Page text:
The training courses which are part of the European Union's aid programme to assist applicant countries was won by a UWE cross-faculty bid led by the Bristol Business School (BBS), and involving the faculties of Law, Humanities, Language and Social Science (HLSS) as well as the Academic Consultancy Unit (ACU).
UWE will provide a masters degree programme in Management (Public Administration Reform/European Integration) to at least 15 Bosnian public officials who are legal, economic and management experts over the next two and a half years. In addition, up to a hundred places will be provided on three intensive summer school courses and study tours to Brussels. These courses will help the participants understand the political and economic reforms necessary for integration and how to implement them.
Warwick Jones, Dean of the Bristol Business School which is co-ordinating the project, said:
“I am delighted that UWE has been selected for this prestigious EU Education Support Scheme. The programme we are offering draws together UWE expertise in law, management, economics and European issues, with an emphasis on Public Sector Administration Reform and European Integration. Many of the staff involved in delivery have experience of the Balkan region either through consultancy, teaching or research.”
UWE has a strong track record providing tailor-made education and executive programmes for a wide range of organisations in the UK and Europe. UWE staff from BBS, Law, HLSS and the ACU have worked extensively with newly arrived EU members such as the Baltic States, Poland, Malta, Hungary, Slovenia, Romania and Bulgaria; other candidate countries such as Macedonia, Bosnia, Croatia, Serbia, Kosovo and Albania, and former soviet countries including Russia, Belarus and the Ukraine.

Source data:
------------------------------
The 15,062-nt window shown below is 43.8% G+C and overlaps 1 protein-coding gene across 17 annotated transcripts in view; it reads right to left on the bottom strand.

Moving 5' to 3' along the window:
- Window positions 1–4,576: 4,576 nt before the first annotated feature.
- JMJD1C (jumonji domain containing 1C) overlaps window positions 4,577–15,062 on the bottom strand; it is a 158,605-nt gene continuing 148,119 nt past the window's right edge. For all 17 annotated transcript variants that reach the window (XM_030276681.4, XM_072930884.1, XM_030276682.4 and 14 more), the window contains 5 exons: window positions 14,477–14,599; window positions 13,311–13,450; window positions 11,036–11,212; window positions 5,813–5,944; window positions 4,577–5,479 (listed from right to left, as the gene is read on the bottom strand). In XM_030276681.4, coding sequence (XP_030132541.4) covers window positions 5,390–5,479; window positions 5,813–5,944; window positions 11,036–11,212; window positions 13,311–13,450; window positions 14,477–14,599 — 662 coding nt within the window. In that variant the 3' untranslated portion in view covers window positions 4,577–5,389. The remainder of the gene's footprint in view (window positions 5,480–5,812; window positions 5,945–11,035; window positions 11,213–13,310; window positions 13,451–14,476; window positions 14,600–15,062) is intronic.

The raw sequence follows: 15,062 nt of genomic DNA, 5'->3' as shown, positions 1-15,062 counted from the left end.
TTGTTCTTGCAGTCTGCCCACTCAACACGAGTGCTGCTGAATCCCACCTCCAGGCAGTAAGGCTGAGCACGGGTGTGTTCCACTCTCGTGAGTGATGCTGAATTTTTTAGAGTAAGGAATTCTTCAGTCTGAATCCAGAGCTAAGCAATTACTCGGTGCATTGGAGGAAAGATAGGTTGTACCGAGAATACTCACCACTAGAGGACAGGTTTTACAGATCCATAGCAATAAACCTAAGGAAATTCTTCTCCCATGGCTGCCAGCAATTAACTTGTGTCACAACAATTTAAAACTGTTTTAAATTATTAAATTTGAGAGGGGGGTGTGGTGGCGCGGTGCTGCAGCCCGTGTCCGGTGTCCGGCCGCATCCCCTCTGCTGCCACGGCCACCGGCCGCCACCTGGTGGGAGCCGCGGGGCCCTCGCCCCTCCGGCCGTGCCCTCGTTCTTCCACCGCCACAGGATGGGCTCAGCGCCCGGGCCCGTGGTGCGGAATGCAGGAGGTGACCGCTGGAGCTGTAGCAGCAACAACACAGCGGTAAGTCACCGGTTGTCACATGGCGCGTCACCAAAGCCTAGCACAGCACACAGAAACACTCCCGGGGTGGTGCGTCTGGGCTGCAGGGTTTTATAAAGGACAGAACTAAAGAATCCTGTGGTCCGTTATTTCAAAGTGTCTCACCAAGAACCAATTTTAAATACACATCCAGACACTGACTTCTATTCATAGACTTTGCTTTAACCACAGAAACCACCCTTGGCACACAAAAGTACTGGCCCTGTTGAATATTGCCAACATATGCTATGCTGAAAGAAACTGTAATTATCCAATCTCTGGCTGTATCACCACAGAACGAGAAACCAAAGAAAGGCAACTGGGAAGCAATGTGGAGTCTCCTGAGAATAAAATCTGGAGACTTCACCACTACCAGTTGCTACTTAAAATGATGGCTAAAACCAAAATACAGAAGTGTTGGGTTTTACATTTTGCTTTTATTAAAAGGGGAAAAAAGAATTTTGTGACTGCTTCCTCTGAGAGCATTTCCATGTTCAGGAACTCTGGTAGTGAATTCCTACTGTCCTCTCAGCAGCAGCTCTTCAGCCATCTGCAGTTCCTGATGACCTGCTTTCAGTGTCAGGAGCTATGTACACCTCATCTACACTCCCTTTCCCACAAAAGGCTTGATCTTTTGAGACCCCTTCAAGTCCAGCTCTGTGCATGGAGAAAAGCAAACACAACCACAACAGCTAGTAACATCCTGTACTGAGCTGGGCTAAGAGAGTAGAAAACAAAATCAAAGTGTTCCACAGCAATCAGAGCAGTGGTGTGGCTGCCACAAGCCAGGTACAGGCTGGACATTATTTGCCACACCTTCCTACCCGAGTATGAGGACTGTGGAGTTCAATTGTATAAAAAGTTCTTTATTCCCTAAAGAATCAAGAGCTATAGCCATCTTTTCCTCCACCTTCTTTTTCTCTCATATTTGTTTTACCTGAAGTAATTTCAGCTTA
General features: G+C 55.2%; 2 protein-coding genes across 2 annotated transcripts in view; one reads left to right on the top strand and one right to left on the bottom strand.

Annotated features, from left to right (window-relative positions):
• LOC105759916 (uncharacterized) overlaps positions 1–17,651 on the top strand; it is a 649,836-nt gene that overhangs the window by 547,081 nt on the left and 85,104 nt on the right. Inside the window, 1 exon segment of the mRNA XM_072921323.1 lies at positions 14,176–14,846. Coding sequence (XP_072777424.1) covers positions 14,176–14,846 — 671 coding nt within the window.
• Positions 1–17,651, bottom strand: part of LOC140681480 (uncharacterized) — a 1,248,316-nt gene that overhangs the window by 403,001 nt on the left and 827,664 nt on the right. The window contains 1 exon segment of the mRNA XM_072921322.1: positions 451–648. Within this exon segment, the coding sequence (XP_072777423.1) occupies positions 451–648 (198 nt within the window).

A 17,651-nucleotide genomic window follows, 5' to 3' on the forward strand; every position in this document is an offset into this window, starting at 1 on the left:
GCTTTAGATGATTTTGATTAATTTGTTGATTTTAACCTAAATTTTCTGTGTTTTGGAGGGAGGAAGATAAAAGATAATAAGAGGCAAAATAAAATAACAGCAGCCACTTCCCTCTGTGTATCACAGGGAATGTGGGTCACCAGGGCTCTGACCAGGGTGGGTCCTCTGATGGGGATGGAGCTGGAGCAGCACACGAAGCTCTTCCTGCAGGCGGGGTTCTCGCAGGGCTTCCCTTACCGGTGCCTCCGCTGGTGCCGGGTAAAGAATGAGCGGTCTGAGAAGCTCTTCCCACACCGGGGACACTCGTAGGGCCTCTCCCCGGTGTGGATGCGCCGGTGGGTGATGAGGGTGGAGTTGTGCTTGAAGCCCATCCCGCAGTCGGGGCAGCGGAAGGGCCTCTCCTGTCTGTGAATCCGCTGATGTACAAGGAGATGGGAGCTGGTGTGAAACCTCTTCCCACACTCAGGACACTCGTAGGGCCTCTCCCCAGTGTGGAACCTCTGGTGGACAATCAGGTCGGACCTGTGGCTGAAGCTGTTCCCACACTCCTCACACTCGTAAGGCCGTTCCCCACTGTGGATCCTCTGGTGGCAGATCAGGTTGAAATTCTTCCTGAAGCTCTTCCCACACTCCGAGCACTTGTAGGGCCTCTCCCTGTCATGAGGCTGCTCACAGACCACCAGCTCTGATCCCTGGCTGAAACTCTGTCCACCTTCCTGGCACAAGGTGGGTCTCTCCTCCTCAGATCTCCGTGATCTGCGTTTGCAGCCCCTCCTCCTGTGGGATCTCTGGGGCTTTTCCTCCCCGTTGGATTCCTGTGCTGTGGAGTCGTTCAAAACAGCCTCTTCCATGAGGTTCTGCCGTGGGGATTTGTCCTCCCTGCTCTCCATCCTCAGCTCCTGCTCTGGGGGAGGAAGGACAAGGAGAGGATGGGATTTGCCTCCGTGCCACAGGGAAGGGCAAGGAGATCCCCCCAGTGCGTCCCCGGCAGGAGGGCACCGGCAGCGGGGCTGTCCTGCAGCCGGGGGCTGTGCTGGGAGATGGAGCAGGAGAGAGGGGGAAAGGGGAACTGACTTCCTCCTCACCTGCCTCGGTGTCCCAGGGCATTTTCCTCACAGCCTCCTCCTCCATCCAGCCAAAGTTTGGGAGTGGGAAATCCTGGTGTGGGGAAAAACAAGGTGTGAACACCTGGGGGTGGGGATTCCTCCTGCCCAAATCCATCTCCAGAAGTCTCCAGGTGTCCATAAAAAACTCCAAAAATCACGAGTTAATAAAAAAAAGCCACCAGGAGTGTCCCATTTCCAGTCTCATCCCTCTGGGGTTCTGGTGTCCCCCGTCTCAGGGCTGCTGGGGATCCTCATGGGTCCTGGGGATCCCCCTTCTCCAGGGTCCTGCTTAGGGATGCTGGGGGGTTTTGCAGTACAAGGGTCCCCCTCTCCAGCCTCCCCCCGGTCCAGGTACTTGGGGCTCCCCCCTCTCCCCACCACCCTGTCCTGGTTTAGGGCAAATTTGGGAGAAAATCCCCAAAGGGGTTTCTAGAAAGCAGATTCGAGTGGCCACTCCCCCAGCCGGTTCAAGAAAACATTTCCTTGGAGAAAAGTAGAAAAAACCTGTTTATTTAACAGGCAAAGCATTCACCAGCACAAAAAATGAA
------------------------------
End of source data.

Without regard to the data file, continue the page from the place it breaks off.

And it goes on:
Project Manager Penelope Jones from BBS, who is also the Director of Postgraduate Management Programmes at Bristol Business School said:
“We will be helping the public administration of Bosnia and Herzegovina gain an understanding of the obligations it will take on at membership, in terms of legal background, regulations, and economics – in other words, how the single market actually works. This will involve changing administrative structures, procedures and technical tools such as customs unions and VAT, so that all operating and business norms are aligned with the EU.”
Balkan states are at various stages of readiness for EU membership. Bulgaria and Romania will join the EU on 1 January 2007 with some conditions following the decision published by the Commission on the 26 September 2006. Macedonia gained candidate country status in December 2005 and accession negotiations opened with Croatia in October 2005. Bosnia and Herzegovina, together with Serbia, Montenegro and Albania, are in the process of applying for membership. They are undertaking a process known as Stabilisation and Association designed to help countries of the Western Balkans work towards bringing operating and business norms in line with the EU.
Lesley Drake | alfa
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